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Re: Re: RE:Working Precision

  • To: mathgroup at
  • Subject: [mg24093] Re: [mg24030] Re: [mg23928] RE:Working Precision
  • From: Richard Fateman <fateman at>
  • Date: Tue, 27 Jun 2000 00:51:51 -0400 (EDT)
  • Organization: University of California, Berkeley
  • References: <8iuvto$>
  • Sender: owner-wri-mathgroup at

David Withoff wrote:
> > Here's an easily defended rule:  Do all arithmetic exactly. When
> > you must store the result into a finite sized memory location,
> > round it to the nearest representable number exactly representable
> > in that memory location. In case of a tie, round to even.
> The problem is that that rule by itself makes no allowance for
> keeping track of the accumulated effects of all that rounding.

That was merely the rule for finite-precision arithmetic. 

If you want to do blind "automatic" tracking of arithmetic, you can
try to do correct interval arithmetic.  This has mostly been debugged
in recent Mathematica versions (but see below). Better is to take a
more global view (see below.)

> > On a binary machine with a binary exponent, multiplication by 2 is
> > always exact.  Think about it:  it adds one to the exponent, leaving
> > the mantissa alone.  There is no error on such a machine operation.
> Actually, the absolute error is multipled by 2.  For example,
> multiplying 1 +/- 1 by 2 gives (or should give) 2 +/- 2.  It
> shouldn't matter what sort of bit-twiddling the machine is
> doing internally to arrive at this result.  The mathematics
> is the same regardless.
Is this meant to contradict the previous paragraph?  I'm not sure it
is at all related.  Here are examples (written in decimal) of binary
numbers that are exact.
2, 1, 0.5, 0.25, 0.125,  etc.  They are represented typically as though
they were
1 *2^1,  1*2^0, 1*2^-1, 1*2^-2, 1*2^-3   etc.

multiplying or for that matter dividing any of these by 2 provides the
exact result. A sequence of multiplying by 2 n times and then dividing
by 2 n times returns you to the same number.  (Assuming n is not so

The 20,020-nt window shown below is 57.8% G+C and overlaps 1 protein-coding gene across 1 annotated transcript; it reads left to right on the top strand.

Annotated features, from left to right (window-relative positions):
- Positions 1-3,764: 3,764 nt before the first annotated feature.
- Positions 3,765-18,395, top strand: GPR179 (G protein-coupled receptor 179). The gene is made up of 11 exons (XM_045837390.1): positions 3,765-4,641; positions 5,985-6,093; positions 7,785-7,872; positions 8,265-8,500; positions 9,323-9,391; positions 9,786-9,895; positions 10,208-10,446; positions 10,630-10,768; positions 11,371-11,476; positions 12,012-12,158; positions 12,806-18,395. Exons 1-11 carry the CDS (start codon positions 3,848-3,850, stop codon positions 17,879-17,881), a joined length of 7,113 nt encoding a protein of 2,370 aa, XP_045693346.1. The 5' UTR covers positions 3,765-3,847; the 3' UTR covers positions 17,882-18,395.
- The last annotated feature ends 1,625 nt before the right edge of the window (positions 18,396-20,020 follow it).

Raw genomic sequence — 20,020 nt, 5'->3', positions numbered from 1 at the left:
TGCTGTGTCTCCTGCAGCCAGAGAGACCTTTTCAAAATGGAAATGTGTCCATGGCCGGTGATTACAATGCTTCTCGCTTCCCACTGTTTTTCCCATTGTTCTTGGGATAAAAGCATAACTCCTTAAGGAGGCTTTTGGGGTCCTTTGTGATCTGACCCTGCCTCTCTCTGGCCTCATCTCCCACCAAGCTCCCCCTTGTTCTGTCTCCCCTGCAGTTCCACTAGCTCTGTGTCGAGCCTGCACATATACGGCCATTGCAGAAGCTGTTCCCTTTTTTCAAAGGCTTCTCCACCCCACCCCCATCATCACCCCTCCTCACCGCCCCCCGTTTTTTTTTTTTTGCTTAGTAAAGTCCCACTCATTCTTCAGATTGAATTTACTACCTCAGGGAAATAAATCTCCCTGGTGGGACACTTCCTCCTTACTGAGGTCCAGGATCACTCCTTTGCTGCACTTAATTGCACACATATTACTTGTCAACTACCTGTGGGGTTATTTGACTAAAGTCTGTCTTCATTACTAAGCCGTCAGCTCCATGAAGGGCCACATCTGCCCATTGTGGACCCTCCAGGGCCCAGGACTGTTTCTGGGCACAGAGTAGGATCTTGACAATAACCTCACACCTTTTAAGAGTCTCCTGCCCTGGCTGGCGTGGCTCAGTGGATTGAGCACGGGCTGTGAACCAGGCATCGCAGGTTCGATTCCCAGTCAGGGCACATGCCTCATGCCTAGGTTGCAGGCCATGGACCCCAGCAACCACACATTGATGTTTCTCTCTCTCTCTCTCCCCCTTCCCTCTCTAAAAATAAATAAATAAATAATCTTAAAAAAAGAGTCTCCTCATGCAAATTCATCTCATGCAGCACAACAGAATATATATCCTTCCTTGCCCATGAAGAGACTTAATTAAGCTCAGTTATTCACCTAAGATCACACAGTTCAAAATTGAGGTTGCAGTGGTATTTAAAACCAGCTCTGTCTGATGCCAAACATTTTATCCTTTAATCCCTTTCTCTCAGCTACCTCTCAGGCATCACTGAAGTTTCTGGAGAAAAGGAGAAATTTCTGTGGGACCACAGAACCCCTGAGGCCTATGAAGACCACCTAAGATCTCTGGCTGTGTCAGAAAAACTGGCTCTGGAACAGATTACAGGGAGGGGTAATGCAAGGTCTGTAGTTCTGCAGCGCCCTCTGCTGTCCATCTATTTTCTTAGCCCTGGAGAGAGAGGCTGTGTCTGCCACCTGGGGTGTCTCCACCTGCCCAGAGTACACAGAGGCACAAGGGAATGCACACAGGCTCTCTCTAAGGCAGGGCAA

as to cause overflow).  The absolute error is always zero.

If a person is truly concerned about absolute error in a calculation,
there are ways of doing this intelligently, instead of blindly. It does
matter how the computer is twiddling bits in error computations.  The
example is this:
  let x = be the interval [-1, 1].  Computing x*x  by  [-1,1]*[-1,1]
the interval from -1 to 1.   But computing it as [-1,1]^2 gives [0,1].
Error analysis that assumes related numbers are unrelated is unlikely to
be of much use.  Clearly x*x and x^2 should have the same errors. Not
so in Mathematica.

There are really much more compelling examples, where a bit of
will tell you that some function f[Interval[{low,high}]   should result
not in some clumsy local computation of error as is done in Mathematica,
but by computing the maximum of the function f on the interval
This can involve (say) computing the zeros of the derivative of f to
local max/min, as well as the endpoints.

By providing two models, one for "machine arithmetic" and another for
multiple-word arithmetic, Mathematica is inevitably harder to defend
that a system with just one model.  (My view is that the multiple-word
"precision" and "accuracy" model, even if it were the only model, would
still be difficult to defend...)

> Dave Withoff
> Wolfram Research

--Richard Fateman

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